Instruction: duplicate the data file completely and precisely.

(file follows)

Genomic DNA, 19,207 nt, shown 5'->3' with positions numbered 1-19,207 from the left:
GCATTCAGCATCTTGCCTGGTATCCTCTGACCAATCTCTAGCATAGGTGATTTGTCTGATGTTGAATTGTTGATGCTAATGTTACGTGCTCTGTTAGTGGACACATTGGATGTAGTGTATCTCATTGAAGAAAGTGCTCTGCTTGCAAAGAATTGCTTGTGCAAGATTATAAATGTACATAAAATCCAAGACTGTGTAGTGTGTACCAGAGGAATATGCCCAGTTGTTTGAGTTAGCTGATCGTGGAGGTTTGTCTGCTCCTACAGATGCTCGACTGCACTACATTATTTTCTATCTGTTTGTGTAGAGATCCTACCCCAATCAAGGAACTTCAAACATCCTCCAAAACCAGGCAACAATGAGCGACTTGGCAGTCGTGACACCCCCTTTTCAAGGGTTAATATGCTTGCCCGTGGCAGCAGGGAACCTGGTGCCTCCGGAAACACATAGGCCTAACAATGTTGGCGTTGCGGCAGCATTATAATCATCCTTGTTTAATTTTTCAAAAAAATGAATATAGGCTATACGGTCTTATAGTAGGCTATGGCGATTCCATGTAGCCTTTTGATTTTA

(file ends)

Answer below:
Genomic DNA, 19,207 nt, shown 5'->3' with positions numbered 1-19,207 from the left:
GCATTCAGCATCTTGCCTGGTATCCTCTGACCAATCTCTAGCATAGGTGATTTGTCTGATGTTGAATTGTTGATGCTAATGTTACGTGCTCTGTTAGTGGACACATTGGATGTAGTGTATCTCATTGAAGAAAGTGCTCTGCTTGCAAAGAATTGCTTGTGCAAGATTATAAATGTACATAAAATCCAAGACTGTGTAGTGTGTACCAGAGGAATATGCCCAGTTGTTTGAGTTAGCTGATCGTGGAGGTTTGTCTGCTCCTACAGATGCTCGACTGCACTACATTATTTTCTATCTGTTTGTGTAGAGATCCTACCCCAATCAAGGAACTTCAAACATCCTCCAAAACCAGGCAACAATGAGCGACTTGGCAGTCGTGACACCCCCTTTTCAAGGGTTAATATGCTTGCCCGTGGCAGCAGGGAACCTGGTGCCTCCGGAAACACATAGGCCTAACAATGTTGGCGTTGCGGCAGCATTATAATCATCCTTGTTTAATTTTTCAAAAAAATGAATATAGGCTATACGGTCTTATAGTAGGCTATGGCGATTCCATGTAGCCTTTTGATTTTA